Public Enemies Nos. 1 and 2

How did everyone in Wisconsin become obsessed with the Koch brothers?

Anti-Koch signage in Wisconsin

MADISON, Wis.—The standoff over the Budget Repair Act is about the portions of the legislation that scale back union rights. That’s how it started. That’s why the AFL-CIO, SEIU, AFT, and every other union with a bus is at the capitol. But many of the protesters think it’s about something more insidious. On the walk into the capitol today, I saw these six signs in the space of 10 minutes:

Scott, How Much KOCH Have You Done?
Scott Walker is a KOCH Whore
CONFIRMED: Walker and Koch, Brothers With Bats
Drunk With Power—High on Koch
Recall Koch Bro’s “Puppets”—”Scott Walker” & “Republicans”


None of the protesters knew the other, but some of them bonded over their obsession: the influence of David and Charles Koch, two of the wealthiest men in America, donors to a bouquet of libertarian and Tea Party causes. Amy Janczy, from Lake Mills, Wis., carried the “Drunk With Power” sign; David Wend, from Madison, carried the “Puppets” sign. They stopped to talk.


“I’ve been doing a lot of reading about the Kochs,” explained Wend.

“I read the legislative summary of the Budget Repair Act,” explained Janczy, “and saw the stuff in there about the giveaways for the power plants. I saw the Kochs’ fingerprints on that.”

She was talking about Section 16.896 of the bill, which empowers Gov. Scott Walker to “sell any state-owned heating, cooling, and power plant or may contract with a private entity for the operation of any such plant, with or without solicitation of bids.” That section started to get attention on Monday; by this morning, Democrats in the state Assembly were using the floor time allotted to them in their quasi-filibuster to ask whether the Kochs were behind it, or interested in buying the plants.


Madison’s liberal Capital Times newspaper got a flat denial of that claim. “We have no interest,” said Philip Ellender, Koch Companies’ president of government and public affairs, “in purchasing any of the state-owned power plants in Wisconsin and any allegations to the contrary are completely false.”

I pointed this out to Janczy. “Well,” she said, “they may say that, but I don’t believe it.”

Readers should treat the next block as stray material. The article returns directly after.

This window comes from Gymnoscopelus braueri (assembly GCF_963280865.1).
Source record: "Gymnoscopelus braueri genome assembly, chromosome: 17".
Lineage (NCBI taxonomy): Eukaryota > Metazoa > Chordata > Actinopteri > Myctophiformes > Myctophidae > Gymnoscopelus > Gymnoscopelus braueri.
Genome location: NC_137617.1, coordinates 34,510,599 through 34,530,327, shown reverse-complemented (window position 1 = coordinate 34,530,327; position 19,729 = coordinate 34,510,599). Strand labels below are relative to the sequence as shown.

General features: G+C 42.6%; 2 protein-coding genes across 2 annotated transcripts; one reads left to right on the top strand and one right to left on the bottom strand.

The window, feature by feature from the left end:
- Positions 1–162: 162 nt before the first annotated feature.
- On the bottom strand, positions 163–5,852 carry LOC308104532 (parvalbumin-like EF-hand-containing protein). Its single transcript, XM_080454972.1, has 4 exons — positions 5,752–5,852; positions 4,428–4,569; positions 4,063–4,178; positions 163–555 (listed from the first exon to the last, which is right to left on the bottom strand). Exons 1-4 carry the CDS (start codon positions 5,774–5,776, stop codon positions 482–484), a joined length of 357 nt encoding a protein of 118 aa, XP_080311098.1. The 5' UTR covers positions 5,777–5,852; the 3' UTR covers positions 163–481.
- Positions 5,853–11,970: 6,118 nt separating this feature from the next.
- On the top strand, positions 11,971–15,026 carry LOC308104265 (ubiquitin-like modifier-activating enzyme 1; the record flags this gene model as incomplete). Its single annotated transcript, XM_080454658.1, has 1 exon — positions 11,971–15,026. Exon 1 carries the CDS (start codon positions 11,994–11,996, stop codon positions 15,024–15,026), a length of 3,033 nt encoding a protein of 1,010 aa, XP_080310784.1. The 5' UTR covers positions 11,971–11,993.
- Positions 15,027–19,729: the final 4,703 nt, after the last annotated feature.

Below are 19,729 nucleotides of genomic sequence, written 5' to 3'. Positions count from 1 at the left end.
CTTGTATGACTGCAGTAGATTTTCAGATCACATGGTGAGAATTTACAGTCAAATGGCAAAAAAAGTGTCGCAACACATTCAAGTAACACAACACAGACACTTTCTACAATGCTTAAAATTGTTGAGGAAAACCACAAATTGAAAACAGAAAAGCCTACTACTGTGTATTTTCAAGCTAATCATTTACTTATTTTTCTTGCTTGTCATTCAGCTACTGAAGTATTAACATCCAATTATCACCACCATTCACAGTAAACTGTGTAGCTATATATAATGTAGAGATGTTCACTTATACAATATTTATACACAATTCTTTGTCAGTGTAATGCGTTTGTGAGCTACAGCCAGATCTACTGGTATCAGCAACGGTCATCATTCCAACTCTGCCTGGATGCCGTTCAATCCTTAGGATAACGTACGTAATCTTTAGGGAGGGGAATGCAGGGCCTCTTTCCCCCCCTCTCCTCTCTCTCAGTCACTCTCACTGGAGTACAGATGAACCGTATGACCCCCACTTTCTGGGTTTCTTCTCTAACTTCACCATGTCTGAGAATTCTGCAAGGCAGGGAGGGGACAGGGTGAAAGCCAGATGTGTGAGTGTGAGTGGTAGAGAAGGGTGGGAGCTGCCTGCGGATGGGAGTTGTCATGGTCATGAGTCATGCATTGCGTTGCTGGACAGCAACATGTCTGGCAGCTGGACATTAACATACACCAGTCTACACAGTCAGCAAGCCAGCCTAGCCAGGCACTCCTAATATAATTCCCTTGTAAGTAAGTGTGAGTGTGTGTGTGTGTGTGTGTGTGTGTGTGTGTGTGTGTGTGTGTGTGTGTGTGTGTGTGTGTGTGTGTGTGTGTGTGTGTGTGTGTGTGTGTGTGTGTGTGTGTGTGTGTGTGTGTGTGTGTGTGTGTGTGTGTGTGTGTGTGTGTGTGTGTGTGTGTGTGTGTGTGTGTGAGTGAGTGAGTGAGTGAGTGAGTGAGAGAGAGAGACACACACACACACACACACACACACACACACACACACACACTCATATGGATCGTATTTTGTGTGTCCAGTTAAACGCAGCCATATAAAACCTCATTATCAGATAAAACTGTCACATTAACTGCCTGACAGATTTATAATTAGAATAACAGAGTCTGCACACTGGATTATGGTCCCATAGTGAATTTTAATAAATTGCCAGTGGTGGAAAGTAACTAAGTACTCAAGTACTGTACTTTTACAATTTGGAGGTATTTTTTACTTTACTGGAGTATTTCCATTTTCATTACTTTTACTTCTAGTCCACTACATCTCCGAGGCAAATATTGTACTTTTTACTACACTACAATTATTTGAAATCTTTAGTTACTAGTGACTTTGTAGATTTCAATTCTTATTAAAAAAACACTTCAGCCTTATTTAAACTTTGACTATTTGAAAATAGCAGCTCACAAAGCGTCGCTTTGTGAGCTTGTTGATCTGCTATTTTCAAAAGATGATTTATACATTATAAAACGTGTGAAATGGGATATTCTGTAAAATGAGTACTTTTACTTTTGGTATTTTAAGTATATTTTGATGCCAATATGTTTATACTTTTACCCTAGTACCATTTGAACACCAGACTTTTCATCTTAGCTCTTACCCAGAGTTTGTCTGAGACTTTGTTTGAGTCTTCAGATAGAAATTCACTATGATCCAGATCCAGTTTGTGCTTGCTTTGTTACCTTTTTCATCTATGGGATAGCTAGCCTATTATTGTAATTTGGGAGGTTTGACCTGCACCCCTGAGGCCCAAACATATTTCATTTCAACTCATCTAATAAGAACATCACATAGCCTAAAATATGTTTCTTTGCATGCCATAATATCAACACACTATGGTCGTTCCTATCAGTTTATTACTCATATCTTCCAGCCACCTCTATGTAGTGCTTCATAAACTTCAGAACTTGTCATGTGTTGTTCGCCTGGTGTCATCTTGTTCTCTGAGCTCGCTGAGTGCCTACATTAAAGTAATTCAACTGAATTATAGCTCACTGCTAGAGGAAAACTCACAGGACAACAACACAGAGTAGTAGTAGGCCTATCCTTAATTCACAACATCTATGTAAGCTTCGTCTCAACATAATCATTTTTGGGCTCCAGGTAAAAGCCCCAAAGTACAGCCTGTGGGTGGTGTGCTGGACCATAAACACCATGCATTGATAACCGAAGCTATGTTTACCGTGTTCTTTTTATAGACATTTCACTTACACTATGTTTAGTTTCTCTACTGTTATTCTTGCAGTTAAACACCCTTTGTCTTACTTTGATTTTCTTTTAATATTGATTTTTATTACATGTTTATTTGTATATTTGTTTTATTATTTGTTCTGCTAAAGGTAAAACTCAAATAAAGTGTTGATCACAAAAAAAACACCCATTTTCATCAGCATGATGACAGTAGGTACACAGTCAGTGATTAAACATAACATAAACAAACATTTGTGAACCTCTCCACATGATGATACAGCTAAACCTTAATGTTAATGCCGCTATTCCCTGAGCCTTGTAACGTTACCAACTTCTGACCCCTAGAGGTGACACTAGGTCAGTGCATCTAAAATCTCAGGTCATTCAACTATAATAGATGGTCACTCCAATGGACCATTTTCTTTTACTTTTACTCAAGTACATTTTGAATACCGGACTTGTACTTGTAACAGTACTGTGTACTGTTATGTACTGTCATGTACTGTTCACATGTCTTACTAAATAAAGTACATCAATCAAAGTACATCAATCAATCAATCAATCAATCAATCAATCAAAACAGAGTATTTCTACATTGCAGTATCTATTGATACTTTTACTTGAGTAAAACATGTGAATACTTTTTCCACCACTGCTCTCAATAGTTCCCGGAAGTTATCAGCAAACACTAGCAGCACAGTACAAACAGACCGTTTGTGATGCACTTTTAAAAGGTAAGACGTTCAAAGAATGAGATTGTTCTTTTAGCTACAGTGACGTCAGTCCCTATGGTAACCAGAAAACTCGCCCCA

When it comes to the Kochs, progressives in Wisconsin are ready to believe the absolute worst. Inside the capitol there are dozens of agitprop signs accusing the brothers of buying the election for Walker. There are detailed lists of Koch companies and which products to boycott in order to starve them. There are articles taped to the walls from Forbes magazine (“Texas Koch Brothers Behind Wisconsin Effort To Kill Public Unions”) and the New York Times (“Koch Brothers’ Money Fuels Wisconsin Fight“). On Wednesday, a new sign started appearing around the halls, informing protesters of a picket outside the stately office building, not far from the capitol, where Koch Companies have hired seven lobbyists.


In sum: They have found the enemy, and it is Koch.

But how big a role are the Kochs actually playing in Wisconsin? A popular argument on the streets here is that Walker got $43,000 from Koch’s PAC, and that the PAC gave $1 million to the Republican Governor’s Association—a fact dug up first by Andy Kroll of Mother Jones. One protester pointed out to me that Rep. Paul Ryan, R-Wis., had spoken at one of the Kochs’ annual conferences. Thanks to the no-cameras-please PR strategy of the Kochs (none of their Madison lobbyists responded to my interview requests today), these mid-sized donations have taken on mythic proportions.

How can we judge how deep the Kochs’ influence runs? That New York Times story points out that all Koch-affiliated companies and employees gave about $1.84 million to Republicans, nationwide, in the 2010 election cycle. Americans for Prosperity, the nonprofit Tea Party-organizing group co-founded by David Koch—he’s still on the board—had a $40 million budget in 2010. (On Tuesday AFP announced a $342,000 ad buy supporting Walker.) Nationally, the labor movement spent far, far more than this. To take one example, AFSCME, whose green-shirted members have made their presence known in Madison, spent $87.5 million on the election.